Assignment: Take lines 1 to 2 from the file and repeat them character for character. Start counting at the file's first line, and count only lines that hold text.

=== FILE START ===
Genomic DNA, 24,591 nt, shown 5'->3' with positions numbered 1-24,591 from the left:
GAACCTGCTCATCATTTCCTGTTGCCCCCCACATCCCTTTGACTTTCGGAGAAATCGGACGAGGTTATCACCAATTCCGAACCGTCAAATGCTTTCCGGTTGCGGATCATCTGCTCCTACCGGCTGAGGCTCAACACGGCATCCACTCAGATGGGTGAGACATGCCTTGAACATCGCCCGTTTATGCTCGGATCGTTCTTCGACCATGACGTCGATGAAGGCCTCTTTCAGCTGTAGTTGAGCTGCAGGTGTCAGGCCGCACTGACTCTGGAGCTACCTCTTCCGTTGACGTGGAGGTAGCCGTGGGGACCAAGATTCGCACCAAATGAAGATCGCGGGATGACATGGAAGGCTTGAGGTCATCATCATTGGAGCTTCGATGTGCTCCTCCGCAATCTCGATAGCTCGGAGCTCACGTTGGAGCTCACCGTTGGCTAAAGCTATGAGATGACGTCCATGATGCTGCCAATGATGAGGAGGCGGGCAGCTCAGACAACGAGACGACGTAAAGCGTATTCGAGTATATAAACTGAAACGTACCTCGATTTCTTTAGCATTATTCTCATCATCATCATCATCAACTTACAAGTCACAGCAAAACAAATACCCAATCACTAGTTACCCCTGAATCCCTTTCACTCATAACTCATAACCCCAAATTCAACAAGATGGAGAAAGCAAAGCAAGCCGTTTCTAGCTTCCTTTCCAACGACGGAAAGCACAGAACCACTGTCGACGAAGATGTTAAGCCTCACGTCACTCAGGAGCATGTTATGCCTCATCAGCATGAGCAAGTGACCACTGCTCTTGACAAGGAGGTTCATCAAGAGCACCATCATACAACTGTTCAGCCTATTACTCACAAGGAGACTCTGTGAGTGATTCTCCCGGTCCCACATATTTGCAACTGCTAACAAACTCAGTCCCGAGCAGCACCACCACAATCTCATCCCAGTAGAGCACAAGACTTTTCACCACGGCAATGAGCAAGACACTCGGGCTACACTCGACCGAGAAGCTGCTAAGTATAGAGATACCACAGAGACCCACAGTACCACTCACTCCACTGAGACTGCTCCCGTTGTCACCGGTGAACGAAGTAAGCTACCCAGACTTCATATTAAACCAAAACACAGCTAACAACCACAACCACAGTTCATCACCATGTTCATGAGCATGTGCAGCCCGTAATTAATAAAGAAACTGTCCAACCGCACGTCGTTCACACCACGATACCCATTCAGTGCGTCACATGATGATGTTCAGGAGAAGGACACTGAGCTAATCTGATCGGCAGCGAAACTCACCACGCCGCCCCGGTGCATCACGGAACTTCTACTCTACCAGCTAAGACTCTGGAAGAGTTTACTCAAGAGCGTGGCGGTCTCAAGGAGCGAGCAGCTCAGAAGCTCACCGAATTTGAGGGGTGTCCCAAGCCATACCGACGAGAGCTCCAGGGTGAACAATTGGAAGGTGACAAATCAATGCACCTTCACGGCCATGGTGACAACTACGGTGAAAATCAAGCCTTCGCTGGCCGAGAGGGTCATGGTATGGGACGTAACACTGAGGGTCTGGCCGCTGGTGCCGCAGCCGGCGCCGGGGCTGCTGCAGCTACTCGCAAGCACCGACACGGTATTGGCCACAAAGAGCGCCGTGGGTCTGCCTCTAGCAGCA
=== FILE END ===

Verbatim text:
Genomic DNA, 24,591 nt, shown 5'->3' with positions numbered 1-24,591 from the left:
GAACCTGCTCATCATTTCCTGTTGCCCCCCACATCCCTTTGACTTTCGGAGAAATCGGACGAGGTTATCACCAATTCCGAACCGTCAAATGCTTTCCGGTTGCGGATCATCTGCTCCTACCGGCTGAGGCTCAACACGGCATCCACTCAGATGGGTGAGACATGCCTTGAACATCGCCCGTTTATGCTCGGATCGTTCTTCGACCATGACGTCGATGAAGGCCTCTTTCAGCTGTAGTTGAGCTGCAGGTGTCAGGCCGCACTGACTCTGGAGCTACCTCTTCCGTTGACGTGGAGGTAGCCGTGGGGACCAAGATTCGCACCAAATGAAGATCGCGGGATGACATGGAAGGCTTGAGGTCATCATCATTGGAGCTTCGATGTGCTCCTCCGCAATCTCGATAGCTCGGAGCTCACGTTGGAGCTCACCGTTGGCTAAAGCTATGAGATGACGTCCATGATGCTGCCAATGATGAGGAGGCGGGCAGCTCAGACAACGAGACGACGTAAAGCGTATTCGAGTATATAAACTGAAACGTACCTCGATTTCTTTAGCATTATTCTCATCATCATCATCATCAACTTACAAGTCACAGCAAAACAAATACCCAATCACTAGTTACCCCTGAATCCCTTTCACTCATAACTCATAACCCCAAATTCAACAAGATGGAGAAAGCAAAGCAAGCCGTTTCTAGCTTCCTTTCCAACGACGGAAAGCACAGAACCACTGTCGACGAAGATGTTAAGCCTCACGTCACTCAGGAGCATGTTATGCCTCATCAGCATGAGCAAGTGACCACTGCTCTTGACAAGGAGGTTCATCAAGAGCACCATCATACAACTGTTCAGCCTATTACTCACAAGGAGACTCTGTGAGTGATTCTCCCGGTCCCACATATTTGCAACTGCTAACAAACTCAGTCCCGAGCAGCACCACCACAATCTCATCCCAGTAGAGCACAAGACTTTTCACCACGGCAATGAGCAAGACACTCGGGCTACACTCGACCGAGAAGCTGCTAAGTATAGAGATACCACAGAGACCCACAGTACCACTCACTCCACTGAGACTGCTCCCGTTGTCACCGGTGAACGAAGTAAGCTACCCAGACTTCATATTAAACCAAAACACAGCTAACAACCACAACCACAGTTCATCACCATGTTCATGAGCATGTGCAGCCCGTAATTAATAAAGAAACTGTCCAACCGCACGTCGTTCACACCACGATACCCATTCAGTGCGTCACATGATGATGTTCAGGAGAAGGACACTGAGCTAATCTGATCGGCAGCGAAACTCACCACGCCGCCCCGGTGCATCACGGAACTTCTACTCTACCAGCTAAGACTCTGGAAGAGTTTACTCAAGAGCGTGGCGGTCTCAAGGAGCGAGCAGCTCAGAAGCTCACCGAATTTGAGGGGTGTCCCAAGCCATACCGACGAGAGCTCCAGGGTGAACAATTGGAAGGTGACAAATCAATGCACCTTCACGGCCATGGTGACAACTACGGTGAAAATCAAGCCTTCGCTGGCCGAGAGGGTCATGGTATGGGACGTAACACTGAGGGTCTGGCCGCTGGTGCCGCAGCCGGCGCCGGGGCTGCTGCAGCTACTCGCAAGCACCGACACGGTATTGGCCACAAAGAGCGCCGTGGGTCTGCCTCTAGCAGCA